Lake Forest Middle students to do project with Run Now Relay
by CHRISTY ARMSTRONG Banner Staff Writer
Mar 28, 2014 | 696 views | 0 0 comments | 9 9 recommendations | email to a friend | print


After a math class at Lake Forest Middle School presents its findings based on a tour at the local Whirlpool plant, the same students will begin a project involving the Run Now Relay.

On April 12, 26 local runners will leave Cleveland to run all the way to Boston to show support for the victims of the Boston Marathon bombing that took place in 2013.

The runners will take turns running all the way to Boston accompanied by vehicles as a safety precaution. The goal is to show support for the bombing victims and raise money for two Boston children’s charities, Dream Big and the One Step Ahead Foundation.

The runners plan to cover over 1,000 miles in only eight days, a feat that is set to be accomplished with careful planning and a route winding its way through other states, including Virginia and Connecticut.

Jermaine Bowe’s seventh-grade honors math class recently learned about percentages. When the teacher was brainstorming ways to allow students to use real-life examples in their math studies, he decided the logistics of the Run Now Relay would provide the class with the next good opportunity.

“We’re going to track the whole journey of the race,” Bowe said.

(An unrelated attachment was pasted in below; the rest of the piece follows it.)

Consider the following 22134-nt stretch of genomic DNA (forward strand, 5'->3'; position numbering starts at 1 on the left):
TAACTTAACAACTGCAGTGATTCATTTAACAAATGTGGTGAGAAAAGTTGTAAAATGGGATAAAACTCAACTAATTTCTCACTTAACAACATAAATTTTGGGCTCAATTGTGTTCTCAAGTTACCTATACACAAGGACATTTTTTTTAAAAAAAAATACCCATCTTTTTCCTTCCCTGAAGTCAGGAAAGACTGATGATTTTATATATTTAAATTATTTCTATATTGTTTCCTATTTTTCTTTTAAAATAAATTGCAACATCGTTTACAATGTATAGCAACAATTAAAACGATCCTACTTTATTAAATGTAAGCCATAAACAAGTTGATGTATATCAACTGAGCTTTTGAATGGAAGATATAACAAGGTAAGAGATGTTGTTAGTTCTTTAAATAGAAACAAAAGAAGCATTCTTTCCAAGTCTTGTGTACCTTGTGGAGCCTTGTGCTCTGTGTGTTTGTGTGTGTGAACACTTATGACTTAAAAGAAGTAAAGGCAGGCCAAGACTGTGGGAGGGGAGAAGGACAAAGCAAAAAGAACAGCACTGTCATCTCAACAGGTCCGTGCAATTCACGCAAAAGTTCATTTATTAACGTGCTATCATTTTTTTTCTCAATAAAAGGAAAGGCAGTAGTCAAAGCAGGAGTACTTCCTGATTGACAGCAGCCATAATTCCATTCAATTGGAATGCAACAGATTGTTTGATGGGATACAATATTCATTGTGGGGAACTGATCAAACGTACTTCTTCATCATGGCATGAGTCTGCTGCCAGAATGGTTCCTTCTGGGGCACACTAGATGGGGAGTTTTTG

Students will be learning about ratios and integers as they keep track of the runners’ planned route and journey.

Before he leaves, a runner taking part in the relay is set to visit the class and explain the run’s route. That will then give the students the chance to crunch numbers and make their own estimates of things like how much time the run will take. Once the race happens, the students will get the opportunity to check their work.

Bowe said he would be keeping in contact with the runners and sharing updates with the students.

The class will begin the project the week prior to the run. After the run takes place, students divided into teams will make presentations about their findings to the class.

Bowe said the project will encompass more subjects than just math — a goal set forth by the Common Core state standards. In addition to learning about math, students will be practicing their language arts skills by journaling their thoughts and findings while the run is taking place.

Students will also be learning about social studies, as Bowe will be teaching them about American cities as the runners travel through them. They will also be practicing their science skills and learning how the probability of certain weather predictions will have an impact on how the runners stay on schedule.

Students in the class have expressed their appreciation for having such departures from normal math homework in Bowe’s class. While they had not yet received all the details on the Run Now Relay project yet, some said they like any opportunity they get to solve real-life math problems.

“We don’t have a normal math class,” student Bailey Roger said. “We do cool things.”

In addition to the class project, Bowe said the school is also looking into the possibility of helping raise money for the cause.